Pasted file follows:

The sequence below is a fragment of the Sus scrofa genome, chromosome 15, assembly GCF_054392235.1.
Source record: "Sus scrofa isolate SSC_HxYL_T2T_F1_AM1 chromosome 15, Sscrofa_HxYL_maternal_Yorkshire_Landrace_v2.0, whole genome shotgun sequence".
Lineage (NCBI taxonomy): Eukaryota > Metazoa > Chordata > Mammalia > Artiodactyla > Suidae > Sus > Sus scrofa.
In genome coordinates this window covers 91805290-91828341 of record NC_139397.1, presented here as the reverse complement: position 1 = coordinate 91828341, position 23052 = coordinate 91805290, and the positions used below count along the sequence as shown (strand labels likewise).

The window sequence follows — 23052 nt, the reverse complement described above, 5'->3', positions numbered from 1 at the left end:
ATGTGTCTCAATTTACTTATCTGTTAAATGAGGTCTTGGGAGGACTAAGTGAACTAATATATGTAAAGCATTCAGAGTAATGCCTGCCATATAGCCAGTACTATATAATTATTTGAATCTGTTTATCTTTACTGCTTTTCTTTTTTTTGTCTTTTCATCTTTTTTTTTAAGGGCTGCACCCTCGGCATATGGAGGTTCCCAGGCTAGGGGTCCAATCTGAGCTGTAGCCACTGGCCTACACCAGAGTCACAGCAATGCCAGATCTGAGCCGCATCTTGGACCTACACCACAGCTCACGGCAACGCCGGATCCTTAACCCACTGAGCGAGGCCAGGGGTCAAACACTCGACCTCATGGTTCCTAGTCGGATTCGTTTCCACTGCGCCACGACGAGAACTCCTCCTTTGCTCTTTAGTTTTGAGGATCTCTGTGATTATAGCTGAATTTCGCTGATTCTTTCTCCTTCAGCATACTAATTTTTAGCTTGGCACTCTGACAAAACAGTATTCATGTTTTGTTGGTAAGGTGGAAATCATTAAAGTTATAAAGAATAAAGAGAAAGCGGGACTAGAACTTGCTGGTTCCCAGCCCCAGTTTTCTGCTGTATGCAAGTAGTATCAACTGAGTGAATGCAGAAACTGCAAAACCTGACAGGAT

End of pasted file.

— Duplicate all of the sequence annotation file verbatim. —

The sequence below is a fragment of the Sus scrofa genome, chromosome 15, assembly GCF_054392235.1.
Source record: "Sus scrofa isolate SSC_HxYL_T2T_F1_AM1 chromosome 15, Sscrofa_HxYL_maternal_Yorkshire_Landrace_v2.0, whole genome shotgun sequence".
Lineage (NCBI taxonomy): Eukaryota > Metazoa > Chordata > Mammalia > Artiodactyla > Suidae > Sus > Sus scrofa.
In genome coordinates this window covers 91805290-91828341 of record NC_139397.1, presented here as the reverse complement: position 1 = coordinate 91828341, position 23052 = coordinate 91805290, and the positions used below count along the sequence as shown (strand labels likewise).

The window sequence follows — 23052 nt, the reverse complement described above, 5'->3', positions numbered from 1 at the left end:
ATGTGTCTCAATTTACTTATCTGTTAAATGAGGTCTTGGGAGGACTAAGTGAACTAATATATGTAAAGCATTCAGAGTAATGCCTGCCATATAGCCAGTACTATATAATTATTTGAATCTGTTTATCTTTACTGCTTTTCTTTTTTTTGTCTTTTCATCTTTTTTTTTAAGGGCTGCACCCTCGGCATATGGAGGTTCCCAGGCTAGGGGTCCAATCTGAGCTGTAGCCACTGGCCTACACCAGAGTCACAGCAATGCCAGATCTGAGCCGCATCTTGGACCTACACCACAGCTCACGGCAACGCCGGATCCTTAACCCACTGAGCGAGGCCAGGGGTCAAACACTCGACCTCATGGTTCCTAGTCGGATTCGTTTCCACTGCGCCACGACGAGAACTCCTCCTTTGCTCTTTAGTTTTGAGGATCTCTGTGATTATAGCTGAATTTCGCTGATTCTTTCTCCTTCAGCATACTAATTTTTAGCTTGGCACTCTGACAAAACAGTATTCATGTTTTGTTGGTAAGGTGGAAATCATTAAAGTTATAAAGAATAAAGAGAAAGCGGGACTAGAACTTGCTGGTTCCCAGCCCCAGTTTTCTGCTGTATGCAAGTAGTATCAACTGAGTGAATGCAGAAACTGCAAAACCTGACAGGAT